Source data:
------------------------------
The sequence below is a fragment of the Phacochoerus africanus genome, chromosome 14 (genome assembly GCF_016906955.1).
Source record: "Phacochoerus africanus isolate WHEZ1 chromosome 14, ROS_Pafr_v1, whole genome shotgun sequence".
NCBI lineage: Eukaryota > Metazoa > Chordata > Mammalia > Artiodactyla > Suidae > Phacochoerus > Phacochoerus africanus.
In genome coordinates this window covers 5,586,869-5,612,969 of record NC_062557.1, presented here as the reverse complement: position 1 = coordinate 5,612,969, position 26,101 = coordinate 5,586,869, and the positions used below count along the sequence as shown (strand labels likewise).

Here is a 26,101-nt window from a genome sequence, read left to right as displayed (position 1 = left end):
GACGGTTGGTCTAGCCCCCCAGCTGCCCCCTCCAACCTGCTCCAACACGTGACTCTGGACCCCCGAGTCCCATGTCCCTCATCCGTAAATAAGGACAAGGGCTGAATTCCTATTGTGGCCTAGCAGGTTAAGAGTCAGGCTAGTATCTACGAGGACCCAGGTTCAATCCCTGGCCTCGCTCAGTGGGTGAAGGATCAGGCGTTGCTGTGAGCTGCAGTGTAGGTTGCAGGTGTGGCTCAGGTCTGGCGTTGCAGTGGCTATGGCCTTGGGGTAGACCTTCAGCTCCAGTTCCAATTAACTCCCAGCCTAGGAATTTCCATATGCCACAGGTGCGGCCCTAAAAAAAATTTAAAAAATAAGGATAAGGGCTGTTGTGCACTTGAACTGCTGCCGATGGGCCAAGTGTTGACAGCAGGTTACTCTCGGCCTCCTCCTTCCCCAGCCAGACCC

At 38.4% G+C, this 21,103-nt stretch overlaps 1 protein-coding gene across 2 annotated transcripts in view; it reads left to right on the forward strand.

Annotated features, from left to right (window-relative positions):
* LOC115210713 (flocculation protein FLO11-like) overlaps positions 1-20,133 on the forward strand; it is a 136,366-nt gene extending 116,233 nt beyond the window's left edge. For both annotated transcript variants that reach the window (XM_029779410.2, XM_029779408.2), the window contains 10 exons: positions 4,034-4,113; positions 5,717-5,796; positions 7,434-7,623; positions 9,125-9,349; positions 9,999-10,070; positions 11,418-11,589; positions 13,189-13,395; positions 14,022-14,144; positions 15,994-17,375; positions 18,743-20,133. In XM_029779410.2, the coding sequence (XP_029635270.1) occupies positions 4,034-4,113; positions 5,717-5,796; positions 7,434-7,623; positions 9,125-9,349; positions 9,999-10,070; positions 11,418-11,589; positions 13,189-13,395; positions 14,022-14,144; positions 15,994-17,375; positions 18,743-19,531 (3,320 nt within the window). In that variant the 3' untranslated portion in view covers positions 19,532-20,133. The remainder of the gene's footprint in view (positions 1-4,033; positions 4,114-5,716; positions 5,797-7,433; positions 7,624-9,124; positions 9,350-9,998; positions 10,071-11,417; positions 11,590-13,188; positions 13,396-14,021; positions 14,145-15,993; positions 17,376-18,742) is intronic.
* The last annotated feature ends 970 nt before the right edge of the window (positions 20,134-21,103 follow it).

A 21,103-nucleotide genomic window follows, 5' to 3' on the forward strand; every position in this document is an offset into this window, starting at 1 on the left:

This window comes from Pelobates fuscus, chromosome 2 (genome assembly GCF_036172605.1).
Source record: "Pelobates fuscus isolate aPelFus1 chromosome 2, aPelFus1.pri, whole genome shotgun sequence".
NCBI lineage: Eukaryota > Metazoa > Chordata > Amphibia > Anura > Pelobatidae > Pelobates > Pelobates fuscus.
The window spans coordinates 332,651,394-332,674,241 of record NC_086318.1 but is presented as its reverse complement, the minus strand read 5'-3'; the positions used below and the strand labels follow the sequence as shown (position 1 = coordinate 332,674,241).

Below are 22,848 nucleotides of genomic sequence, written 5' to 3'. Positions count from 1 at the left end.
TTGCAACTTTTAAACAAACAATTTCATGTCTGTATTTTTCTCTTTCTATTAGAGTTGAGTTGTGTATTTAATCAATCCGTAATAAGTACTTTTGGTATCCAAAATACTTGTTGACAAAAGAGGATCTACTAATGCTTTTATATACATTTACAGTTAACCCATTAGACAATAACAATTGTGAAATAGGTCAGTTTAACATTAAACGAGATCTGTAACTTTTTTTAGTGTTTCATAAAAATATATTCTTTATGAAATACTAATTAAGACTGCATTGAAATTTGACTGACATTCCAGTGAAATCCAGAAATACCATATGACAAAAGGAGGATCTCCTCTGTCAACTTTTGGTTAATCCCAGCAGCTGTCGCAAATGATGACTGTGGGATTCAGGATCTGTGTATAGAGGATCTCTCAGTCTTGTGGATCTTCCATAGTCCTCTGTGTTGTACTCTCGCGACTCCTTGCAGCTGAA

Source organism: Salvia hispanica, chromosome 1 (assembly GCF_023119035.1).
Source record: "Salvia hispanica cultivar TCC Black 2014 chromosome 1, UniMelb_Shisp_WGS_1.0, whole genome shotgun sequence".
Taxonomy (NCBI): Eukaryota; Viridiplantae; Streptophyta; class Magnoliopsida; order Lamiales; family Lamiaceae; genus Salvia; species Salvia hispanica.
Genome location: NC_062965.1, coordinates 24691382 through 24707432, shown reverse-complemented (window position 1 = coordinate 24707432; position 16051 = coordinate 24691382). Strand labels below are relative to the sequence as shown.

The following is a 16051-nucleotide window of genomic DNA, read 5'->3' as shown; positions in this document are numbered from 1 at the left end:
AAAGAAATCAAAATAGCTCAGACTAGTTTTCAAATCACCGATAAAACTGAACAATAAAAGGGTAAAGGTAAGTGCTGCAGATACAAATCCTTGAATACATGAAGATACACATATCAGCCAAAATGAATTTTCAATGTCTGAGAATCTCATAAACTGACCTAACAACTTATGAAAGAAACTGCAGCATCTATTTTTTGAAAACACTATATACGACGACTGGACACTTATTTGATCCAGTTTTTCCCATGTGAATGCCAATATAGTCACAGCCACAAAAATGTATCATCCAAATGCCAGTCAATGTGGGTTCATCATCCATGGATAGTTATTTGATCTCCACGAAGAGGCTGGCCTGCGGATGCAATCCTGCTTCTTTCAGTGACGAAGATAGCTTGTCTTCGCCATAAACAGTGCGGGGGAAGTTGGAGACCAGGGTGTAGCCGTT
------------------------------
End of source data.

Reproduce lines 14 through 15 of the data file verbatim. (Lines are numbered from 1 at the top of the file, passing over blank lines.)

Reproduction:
NCBI lineage: Eukaryota > Metazoa > Chordata > Amphibia > Anura > Pelobatidae > Pelobates > Pelobates fuscus.
The window spans coordinates 332,651,394-332,674,241 of record NC_086318.1 but is presented as its reverse complement, the minus strand read 5'-3'; the positions used below and the strand labels follow the sequence as shown (position 1 = coordinate 332,674,241).